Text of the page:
Getting serious about information security

Over the last few years and months, there have been many

reported incidents in which confidential information relating to customers or

employees has been leaked, stolen or lost. Various legislation ties to set standards

for how data should be collected, stored, and accessed—including the Data

Protection Act, Human Rights Act (in the UK), and other industry-specific

regulations. These standards define which activities are allowed and who is

authorised to carry them out. It’s important to define a clear information

security policy for your organization, particularly if you are in the financial

services sector.

The security of information can be breached in any number of

ways be it via hostile attack (hacking or physical theft), sloppy handling

(lost tapes or memory sticks), or leaking via an insider. Ensuring the security

of information not only needs to consider the risk of data theft but also loss

of integrity—information held by a company is a valuable asset which needs to

be protected from human error, hardware failures, and other potential

disasters. The loss or theft of sensitive information (such as customer

records, financial information, and employee data) can be a major embarrassment

to a firm—a few examples of data lost recently along with the number of people

potentially opened up to fraud/identity theft (thanks to
  • Feb. 25 , 2005 - Bank of America - Lost backup tape - 1,200,000 exposed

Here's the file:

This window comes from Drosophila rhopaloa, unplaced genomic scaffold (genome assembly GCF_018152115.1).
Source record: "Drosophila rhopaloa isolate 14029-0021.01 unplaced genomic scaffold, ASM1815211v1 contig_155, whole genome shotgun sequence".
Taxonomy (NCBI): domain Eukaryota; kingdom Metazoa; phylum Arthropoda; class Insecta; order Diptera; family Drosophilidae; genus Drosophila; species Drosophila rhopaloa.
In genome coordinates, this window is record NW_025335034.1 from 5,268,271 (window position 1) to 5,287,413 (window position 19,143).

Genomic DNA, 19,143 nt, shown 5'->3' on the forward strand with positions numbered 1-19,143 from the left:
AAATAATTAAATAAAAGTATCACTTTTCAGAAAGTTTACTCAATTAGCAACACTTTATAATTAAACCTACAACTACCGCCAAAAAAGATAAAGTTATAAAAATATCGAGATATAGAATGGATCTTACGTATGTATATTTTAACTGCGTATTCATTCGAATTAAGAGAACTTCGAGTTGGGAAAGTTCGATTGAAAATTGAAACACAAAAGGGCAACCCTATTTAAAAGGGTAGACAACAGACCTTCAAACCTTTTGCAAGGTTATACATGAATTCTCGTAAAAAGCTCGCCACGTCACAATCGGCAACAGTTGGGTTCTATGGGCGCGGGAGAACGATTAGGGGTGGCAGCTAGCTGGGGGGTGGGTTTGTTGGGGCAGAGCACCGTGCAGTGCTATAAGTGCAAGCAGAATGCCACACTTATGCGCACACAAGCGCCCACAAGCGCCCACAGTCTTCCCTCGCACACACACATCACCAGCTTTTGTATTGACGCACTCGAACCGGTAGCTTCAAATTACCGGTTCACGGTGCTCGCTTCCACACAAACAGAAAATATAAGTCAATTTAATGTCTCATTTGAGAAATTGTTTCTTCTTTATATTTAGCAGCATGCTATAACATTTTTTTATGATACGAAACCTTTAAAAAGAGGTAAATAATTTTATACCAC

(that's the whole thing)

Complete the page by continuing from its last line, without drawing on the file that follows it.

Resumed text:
• June 6, 2005 - CitiFinancial Lost backup tapes - 3,900,000 exposed
  • June 16, 2005 - CardSystems - Hacking - 40,000,000 exposed
  • Mar.

    2, 2006 - Hamilton County Clerk of Courts (OH) - SSNs, other personal data

    of residents posted on county web site, were stolen and used to commit

    identity theft -1,300,000 exposed
  • May

    22, 2006 - Dept. of

    Veterans Affairs (Washington, DC) data of all American veterans who

    were discharged since 1975 including names, Social Security numbers, dates

    of birth and in many cases phone numbers and addresses, were stolen from a

    VA employee's home – 28,000,000+ exposed
  • June 1, 2006 - Ernst & Young (UK) - A laptop

    containing names, addresses, and credit or debit card information of

    customers was stolen from an employee's car in Texas - 243,000 exposed

  • June 14, 2006 - American Insurance Group (AIG) -

    The computer server was stolen on March 31 containing personal information

    including names, Social Security numbers and tens of thousands of medical

    records - 930,000 exposed

So what are the aims of defining a policy and what are the

consequences of its creation? There are two core principles behind the

definition of a security policy—the first is to define the relationship between

privilege and responsibility. Staff should clearly understand what is and what

is not allowed; the responsibilities which come with privilege must be defined

in clear guidelines. The second function of this policy will ensure that a firm

can react in an appropriate manner should any incident occur.

Next week I’ll take a look at what should be detailed

within a security policy and the various aspects of information security. If

you have any comments or suggestions—maybe experiences from drafting your own

security policies—then why not leave a comment and share your knowledge?

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